Great thread! What is the NORMAL operational life of a container? They regularly come up for sale by the container owner and are in great demand here in S.A. and put to a variety of uses. My son in law has two as storage / workshops on the fruit farm at the top of the Piketburg Mountain range way inland! How about some pics of containers being put to different uses. Think the one of them being used as bridges is great!

uisdean mor
30th March 2013, 09:56
Hi Woodend,
Check this out for some radical housing options. Very much appreciated by those who live there .
http://www.environmentalgraffiti.com/featured/5-incredible-container-houses/3132?image=5[/URL]

Rgds
Uisdean

Davesdream
9th May 2013, 16:37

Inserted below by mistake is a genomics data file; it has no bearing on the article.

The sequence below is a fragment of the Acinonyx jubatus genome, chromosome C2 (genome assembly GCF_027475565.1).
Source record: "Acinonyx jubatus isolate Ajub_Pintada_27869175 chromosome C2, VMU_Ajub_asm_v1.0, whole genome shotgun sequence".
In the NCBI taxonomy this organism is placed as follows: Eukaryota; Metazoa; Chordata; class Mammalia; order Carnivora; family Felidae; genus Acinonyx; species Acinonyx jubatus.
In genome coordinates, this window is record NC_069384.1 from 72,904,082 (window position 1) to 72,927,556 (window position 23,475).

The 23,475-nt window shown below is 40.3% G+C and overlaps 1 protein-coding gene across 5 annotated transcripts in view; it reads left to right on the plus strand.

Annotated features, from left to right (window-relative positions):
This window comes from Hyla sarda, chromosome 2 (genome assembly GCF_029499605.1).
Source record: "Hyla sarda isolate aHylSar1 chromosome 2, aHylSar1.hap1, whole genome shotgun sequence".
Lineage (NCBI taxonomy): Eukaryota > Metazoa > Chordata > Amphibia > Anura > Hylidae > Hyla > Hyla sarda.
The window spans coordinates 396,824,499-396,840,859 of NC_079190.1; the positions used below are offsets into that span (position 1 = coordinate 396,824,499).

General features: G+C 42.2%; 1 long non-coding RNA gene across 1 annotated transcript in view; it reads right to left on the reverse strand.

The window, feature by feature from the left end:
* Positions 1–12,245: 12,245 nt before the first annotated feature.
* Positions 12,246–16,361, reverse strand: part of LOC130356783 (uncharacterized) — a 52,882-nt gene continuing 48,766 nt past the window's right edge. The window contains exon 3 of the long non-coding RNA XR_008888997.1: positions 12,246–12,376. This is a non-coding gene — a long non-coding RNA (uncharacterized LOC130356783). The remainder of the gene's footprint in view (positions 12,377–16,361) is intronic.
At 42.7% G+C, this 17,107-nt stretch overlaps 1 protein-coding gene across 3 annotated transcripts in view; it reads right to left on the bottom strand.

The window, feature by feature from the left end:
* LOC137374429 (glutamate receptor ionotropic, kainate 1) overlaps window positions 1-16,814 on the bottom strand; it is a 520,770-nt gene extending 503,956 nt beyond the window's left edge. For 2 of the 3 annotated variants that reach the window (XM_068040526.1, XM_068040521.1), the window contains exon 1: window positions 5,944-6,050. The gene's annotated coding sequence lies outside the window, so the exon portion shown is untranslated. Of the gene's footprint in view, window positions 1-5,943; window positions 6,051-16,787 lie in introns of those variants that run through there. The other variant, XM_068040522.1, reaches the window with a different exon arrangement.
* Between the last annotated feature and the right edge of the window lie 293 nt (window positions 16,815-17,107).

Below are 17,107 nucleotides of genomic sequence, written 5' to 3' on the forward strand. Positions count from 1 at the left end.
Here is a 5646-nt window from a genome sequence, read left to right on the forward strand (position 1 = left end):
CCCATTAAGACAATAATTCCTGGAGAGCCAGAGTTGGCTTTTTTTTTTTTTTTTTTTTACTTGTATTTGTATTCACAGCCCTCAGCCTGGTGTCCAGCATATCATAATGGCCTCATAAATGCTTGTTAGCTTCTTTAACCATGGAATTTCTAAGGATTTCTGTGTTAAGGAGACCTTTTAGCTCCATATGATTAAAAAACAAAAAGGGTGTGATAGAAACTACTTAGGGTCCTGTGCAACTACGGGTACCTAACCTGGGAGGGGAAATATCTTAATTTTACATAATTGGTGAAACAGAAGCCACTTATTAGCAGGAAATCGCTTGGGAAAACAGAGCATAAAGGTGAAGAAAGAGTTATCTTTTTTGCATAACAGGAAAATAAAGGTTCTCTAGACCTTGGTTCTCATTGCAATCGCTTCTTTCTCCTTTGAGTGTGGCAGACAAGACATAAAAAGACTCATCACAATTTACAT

Here in the US, once the container is reached it's life span it is sold, some are used as on site storage containers, in the case i know of they are used to store product for a store remodel.

Erimus
9th May 2013, 16:54
Right I have been into all ends of this business over the years but would take too long to answer everything......

Florens are Sydney based operators so Tonga isn't too far off piste......
But the job could well, and this is common, carry a daily/monthly rental on the box itself, so so much for shipping and landing and 'x' for rental.......or the box could have been sent on the basis on nil return......i.e. it becomes the property of the receiver.

Alloy containers are no longer being made for general use.....they are too easily melted down and alternative housing being made.....in the 70's we were involved in movements to the hectic Shetland oil industry...but we were losing lots of alloy boxes......one of our managers in our plane flew over some mountains and spotted a small village of 'our' boxes where even a car couldn't reach....chimneys and curtains et al.........